I’ll be honest: the election campaign period has taken it out of me. Since January I’ve not stopped. I’ve worked too many weekends, with too many early mornings crossing London as dawn breaks on a Saturday to get a train to a distant part of the country. I’m ready for a break.

I may work for a Christian organisation, but that doesn’t mean I don’t sometimes get irrationally irate with my colleagues.

In just over a week I’ll head to Italy for seven days of doing nothing but drinking coffee, reading, perhaps a bit of sunbathing, and walking up and down many flights of steps on the hillside where I’m staying.

That last bit’s not a particularly normal holiday activity. But I’ve already got another mini-break planned for the end of June and that’s where the step climbing comes in. Along with a few other adventure-minded folk I’m aiming to walk over the 15 highest peaks in Wales in a day. It’s a ridiculous escapade that will make recent early mornings pale into nothing as we make our way up Snowdon before the sun has crested on the horizon.

I’ve been taking the stairs instead of lift at every opportunity, downloaded a step counter to my phone that sends me motivational messages letting me know how I’m doing against that day’s target, and an added bonus of my holiday destination is its location mid-way along a hillside path that I’ll likely climb and descend each day.

This morning I detoured on my way to work, not just to rack up a few more steps, but to cast a vote. As an unashamed political geek I’ve been thinking about this election for far too long and can hardly believe that it has now arrived. And polling day is just that – a day – and while the outcome of the election and the formation of a new government may take a little while, voting should never be the extent of our engagement.

When I trek across Snowdonia next month I’ll also be raising money for Home for Good. Last week they released their manifesto with five actions they are calling the next government to take to change the lives of children in care, so in a way I’ll be voting with my feet as I cross the mountain tops.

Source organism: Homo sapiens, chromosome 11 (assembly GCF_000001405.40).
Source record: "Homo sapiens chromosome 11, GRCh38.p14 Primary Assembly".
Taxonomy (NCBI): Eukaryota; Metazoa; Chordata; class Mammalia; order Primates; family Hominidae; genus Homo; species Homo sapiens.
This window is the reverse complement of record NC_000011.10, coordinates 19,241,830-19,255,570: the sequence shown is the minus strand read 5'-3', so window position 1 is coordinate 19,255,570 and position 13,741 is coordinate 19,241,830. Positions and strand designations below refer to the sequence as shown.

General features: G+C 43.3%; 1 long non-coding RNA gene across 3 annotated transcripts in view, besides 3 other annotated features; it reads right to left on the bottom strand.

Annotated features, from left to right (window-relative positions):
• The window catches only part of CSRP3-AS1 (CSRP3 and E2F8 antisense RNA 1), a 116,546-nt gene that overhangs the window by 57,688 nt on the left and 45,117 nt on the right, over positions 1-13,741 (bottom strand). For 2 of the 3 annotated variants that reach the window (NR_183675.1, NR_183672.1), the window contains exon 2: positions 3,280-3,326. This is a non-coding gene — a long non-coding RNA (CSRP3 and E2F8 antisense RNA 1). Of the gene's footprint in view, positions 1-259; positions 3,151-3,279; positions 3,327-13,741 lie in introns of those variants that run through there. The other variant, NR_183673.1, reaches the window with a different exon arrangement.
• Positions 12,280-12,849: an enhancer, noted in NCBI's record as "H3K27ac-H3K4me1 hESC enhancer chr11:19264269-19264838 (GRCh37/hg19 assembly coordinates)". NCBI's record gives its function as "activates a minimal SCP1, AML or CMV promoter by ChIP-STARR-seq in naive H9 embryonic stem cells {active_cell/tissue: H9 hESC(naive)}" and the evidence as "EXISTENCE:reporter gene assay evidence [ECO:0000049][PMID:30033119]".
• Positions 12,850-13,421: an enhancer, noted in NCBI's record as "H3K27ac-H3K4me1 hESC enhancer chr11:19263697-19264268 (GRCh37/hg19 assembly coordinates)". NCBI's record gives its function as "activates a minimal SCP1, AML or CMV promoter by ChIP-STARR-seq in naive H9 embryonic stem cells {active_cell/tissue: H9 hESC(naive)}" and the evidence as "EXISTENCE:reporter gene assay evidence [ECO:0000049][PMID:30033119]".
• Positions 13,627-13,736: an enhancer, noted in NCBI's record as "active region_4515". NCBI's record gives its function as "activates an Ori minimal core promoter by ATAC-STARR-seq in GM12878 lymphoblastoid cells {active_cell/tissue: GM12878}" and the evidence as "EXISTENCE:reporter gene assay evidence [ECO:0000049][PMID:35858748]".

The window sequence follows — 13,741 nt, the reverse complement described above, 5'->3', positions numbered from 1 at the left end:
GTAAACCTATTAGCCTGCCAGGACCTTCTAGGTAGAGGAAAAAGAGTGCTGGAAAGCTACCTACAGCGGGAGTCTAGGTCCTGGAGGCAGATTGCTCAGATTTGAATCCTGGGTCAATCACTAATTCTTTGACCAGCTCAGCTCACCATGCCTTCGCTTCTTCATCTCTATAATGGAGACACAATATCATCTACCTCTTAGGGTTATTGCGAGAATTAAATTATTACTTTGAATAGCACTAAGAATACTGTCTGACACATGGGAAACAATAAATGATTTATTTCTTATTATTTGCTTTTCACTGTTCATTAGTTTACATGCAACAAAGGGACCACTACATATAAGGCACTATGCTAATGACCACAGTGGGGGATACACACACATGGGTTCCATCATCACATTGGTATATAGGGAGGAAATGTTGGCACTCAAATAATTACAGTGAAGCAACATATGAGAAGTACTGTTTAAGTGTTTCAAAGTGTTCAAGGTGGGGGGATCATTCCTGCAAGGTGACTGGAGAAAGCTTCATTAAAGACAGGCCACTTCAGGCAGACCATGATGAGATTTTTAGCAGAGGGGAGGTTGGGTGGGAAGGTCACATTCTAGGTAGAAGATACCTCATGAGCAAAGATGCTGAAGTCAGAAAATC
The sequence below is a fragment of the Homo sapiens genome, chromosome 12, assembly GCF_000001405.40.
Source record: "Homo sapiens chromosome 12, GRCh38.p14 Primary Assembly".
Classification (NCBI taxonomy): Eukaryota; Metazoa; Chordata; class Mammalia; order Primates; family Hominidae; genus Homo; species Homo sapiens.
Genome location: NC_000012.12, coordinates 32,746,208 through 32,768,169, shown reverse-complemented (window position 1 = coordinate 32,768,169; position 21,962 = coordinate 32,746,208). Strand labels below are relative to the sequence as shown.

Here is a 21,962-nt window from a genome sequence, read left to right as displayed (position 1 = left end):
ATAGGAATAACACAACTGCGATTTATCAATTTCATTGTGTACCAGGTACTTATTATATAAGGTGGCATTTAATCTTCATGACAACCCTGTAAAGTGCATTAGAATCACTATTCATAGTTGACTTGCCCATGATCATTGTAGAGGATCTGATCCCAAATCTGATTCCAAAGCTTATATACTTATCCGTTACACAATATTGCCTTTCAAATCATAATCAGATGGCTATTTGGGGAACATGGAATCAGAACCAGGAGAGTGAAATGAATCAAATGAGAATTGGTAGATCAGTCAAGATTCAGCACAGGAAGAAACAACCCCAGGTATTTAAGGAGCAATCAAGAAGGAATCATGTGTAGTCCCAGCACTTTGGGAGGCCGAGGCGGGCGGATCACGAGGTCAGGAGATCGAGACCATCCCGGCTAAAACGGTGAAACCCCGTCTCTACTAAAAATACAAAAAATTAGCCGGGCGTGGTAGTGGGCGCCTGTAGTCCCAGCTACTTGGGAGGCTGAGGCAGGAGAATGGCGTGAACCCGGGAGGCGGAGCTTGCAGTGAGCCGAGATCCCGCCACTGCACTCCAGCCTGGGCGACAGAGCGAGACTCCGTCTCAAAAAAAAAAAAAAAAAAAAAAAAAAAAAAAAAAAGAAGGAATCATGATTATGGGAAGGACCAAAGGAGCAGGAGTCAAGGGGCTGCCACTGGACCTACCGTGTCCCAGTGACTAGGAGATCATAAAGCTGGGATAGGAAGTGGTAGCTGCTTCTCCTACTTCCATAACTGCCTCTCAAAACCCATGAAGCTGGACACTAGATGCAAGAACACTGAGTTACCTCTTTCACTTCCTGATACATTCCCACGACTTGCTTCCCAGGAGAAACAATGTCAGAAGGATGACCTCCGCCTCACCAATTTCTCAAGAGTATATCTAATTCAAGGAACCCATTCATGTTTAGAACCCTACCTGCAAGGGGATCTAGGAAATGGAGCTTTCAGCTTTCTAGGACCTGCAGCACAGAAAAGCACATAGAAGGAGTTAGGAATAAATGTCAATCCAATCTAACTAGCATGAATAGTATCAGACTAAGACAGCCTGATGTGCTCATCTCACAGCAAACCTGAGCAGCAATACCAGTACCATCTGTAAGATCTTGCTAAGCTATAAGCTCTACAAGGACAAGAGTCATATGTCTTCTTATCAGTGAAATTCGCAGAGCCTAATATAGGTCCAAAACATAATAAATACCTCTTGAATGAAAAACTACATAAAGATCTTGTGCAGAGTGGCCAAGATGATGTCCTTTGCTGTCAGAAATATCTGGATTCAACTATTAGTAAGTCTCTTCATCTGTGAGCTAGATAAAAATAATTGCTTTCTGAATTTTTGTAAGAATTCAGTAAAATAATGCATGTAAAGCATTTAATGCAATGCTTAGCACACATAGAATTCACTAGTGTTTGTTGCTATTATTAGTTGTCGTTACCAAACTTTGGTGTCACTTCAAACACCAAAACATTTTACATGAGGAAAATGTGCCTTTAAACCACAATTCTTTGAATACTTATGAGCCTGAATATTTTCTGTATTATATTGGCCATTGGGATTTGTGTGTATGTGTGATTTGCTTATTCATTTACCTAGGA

There are things we can all do to extend our engagement with the political system beyond the ballot box. Walking to raise money for a charity championing support for the vulnerable is just one tiny thing. Some of the ways in which we step up to the plate will be more costly than some sore muscles on the morning after.

I firmly believe that God gave us a mandate from creation that includes the whole of the culture that we live in. And because of this, we have a role in governing this world around us, a role in helping our society reflect God’s priorities, a role in drawing out and highlighting the dignity of each and every person, and a part to play in God’s ongoing redemptive work to see His kingdom come on earth as it is in heaven.

You could join a political party or run for election for a local council. But maybe politics isn’t your thing; leadership isn’t restricted to positions of political power, leading is another opportunity to reflect God’s character in whatever context you are in. God’s act of creation was not to present humankind with a finished product, but to give us a world in which we get to join in with ongoing acts of creation.

Voting with our feet means learning to lead for the good of all, and in doing so becoming a voice for good and for God.

Written by Danny Webster // Follow Danny on  Twitter // Danny's  Website

Danny loves to read, write and think about how the church can change the world, and how in the mean time we can get to grips with it not always working out that way. Danny blogs at Broken Cameras & Gustav Klimt on the lessons he is learning about faith and failure as he goes through life. He’s also a bit of a geek on political and social issues. When he's bored or stressed Danny indulges in a little creative baking.

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